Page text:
I have never returned to the Soviet Union, but I am proud that I have always defended the great architecture of the Stalinist period, which could have been transformed into an important alternative for modern architecture but was abandoned for no clear reason. A friend recently sent me a postcard from Moscow which reproduces the university in the greenish-blue light of the meadow and the sky, and I noted with joy how these buildings are authentic monuments that have also the capacity to be faithful to that holiday atmosphere which is displayed on every tourist postcard.

My defense of Soviet architecture has always involved me in polemics, but I have never abandoned it.

I am also aware that my obstinacy may have what I would call a private or autobiographical character. One morning, after being released from a brief stay in a hospital in Odessa, I was walking along the sea and I had the precise perception of a memory, or rather I was positively reliving this moment as a memory. I rediscovered this same experience in Vassily Sushkin’s film A Man’s Life, which I also associate with Alexander Dovzhenko’s Michurin, the film which became the basis of my essay on “The Awareness of the Power to Control Nature.” This seems to me a silly title, but it is like a program, and like every program, it remains independent of its shortcomings.

Aldo Rossi concludes his memories on Russia by reflecting on the relationship of geography to his own education:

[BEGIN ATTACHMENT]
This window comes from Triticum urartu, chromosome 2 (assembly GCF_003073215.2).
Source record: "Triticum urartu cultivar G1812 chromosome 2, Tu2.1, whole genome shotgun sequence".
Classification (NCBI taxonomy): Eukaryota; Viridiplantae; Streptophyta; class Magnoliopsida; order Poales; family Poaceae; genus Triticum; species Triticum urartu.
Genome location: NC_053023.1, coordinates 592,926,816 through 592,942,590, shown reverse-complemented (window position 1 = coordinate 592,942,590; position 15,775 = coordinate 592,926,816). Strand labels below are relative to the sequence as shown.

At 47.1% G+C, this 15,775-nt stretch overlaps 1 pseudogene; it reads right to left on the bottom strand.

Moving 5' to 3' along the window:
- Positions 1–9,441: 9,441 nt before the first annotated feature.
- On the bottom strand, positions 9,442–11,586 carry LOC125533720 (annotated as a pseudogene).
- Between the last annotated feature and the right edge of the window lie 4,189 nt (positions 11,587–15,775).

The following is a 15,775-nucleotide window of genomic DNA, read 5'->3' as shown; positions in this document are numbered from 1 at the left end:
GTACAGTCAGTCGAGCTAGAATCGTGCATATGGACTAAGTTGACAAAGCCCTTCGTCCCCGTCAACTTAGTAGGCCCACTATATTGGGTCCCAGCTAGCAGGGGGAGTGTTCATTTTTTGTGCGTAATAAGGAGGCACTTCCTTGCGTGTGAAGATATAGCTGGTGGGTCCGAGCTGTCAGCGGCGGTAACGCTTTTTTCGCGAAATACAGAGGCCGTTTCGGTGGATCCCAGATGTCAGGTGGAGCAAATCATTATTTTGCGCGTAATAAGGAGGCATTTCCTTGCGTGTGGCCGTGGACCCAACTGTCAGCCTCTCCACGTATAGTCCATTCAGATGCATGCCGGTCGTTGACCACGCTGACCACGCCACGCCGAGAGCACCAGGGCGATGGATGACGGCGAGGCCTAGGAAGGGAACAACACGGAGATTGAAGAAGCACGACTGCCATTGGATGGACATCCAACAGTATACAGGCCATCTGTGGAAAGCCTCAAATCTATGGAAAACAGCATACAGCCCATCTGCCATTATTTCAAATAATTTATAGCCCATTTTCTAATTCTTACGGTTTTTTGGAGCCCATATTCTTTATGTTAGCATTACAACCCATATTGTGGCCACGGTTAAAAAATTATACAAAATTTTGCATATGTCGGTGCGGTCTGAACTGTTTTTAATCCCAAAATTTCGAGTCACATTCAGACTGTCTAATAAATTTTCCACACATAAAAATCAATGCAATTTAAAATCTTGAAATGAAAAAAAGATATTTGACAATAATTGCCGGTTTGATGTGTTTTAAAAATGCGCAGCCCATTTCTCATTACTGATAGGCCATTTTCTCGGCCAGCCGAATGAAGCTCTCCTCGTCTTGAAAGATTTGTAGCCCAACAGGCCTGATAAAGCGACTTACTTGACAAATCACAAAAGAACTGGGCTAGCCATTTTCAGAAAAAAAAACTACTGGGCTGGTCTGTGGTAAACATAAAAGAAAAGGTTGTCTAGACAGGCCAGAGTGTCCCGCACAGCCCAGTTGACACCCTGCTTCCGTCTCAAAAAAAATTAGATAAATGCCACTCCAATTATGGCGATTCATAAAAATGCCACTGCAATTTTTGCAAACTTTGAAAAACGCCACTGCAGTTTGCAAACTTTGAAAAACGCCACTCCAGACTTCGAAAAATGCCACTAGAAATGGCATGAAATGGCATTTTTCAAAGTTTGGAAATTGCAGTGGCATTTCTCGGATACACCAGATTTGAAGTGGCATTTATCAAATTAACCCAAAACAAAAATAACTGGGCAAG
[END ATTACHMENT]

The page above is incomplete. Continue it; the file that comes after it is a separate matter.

In speaking of places, the Russia of my early youth and the others I later visited, I see how a scientific investigation of one’s work becomes almost a geography of one’s education. And perhaps if I had developed this book according to a different scheme, I could have called it The Geography of My Projects.

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Further on, when writing about his Teatro del Mondo he compares its tower to one of the towers of the Kremlin:

The tower of my Venetian theater might be a lighthouse or a clock; the campanile might be a minaret or one of the towers of the Kremlin: the analogies are limitless, seen, as they are, against the background of this preeminently analogous city. I think it was at Izmir that I watched and heard the awakening minarets in insomniac dawns: in Moscow, I experienced the frisson of the Kremlin’s towers and sensed the world of the Mongols and of wooden watchtowers set on some boundless plain-I sensed things in this way far more than as elements reducible to those we call architecture.

Rossi summarizes his position with regards to modern architecture:

I must say that I have always had an ambivalent attitude toward modern architecture-and quite unwillingly. I made a thorough study of it at the start of my career, especially in relation to the city, and so when I recently saw the vast working-class neighborhoods in Berlin, particularly Berlin-Britz, and in Frankfurt, I felt a great admiration for the building of these new cities. But as I have already said, I have always completely rejected the whole moralistic and petit-bourgeois aspect of modern architecture. This has been clear to me since the beginning of my studies, especially because of my admiration for Soviet architecture: I think the so-called Stalinist architecture-a term which I use in a purely chronological sense-was abandoned for no reason. This abandonment was a capitulation to the culture of modern architecture, whose utter failure we see today not only in Europe but in every country throughout the world.

Read More: Scientific Autobiography (Oppositions Books)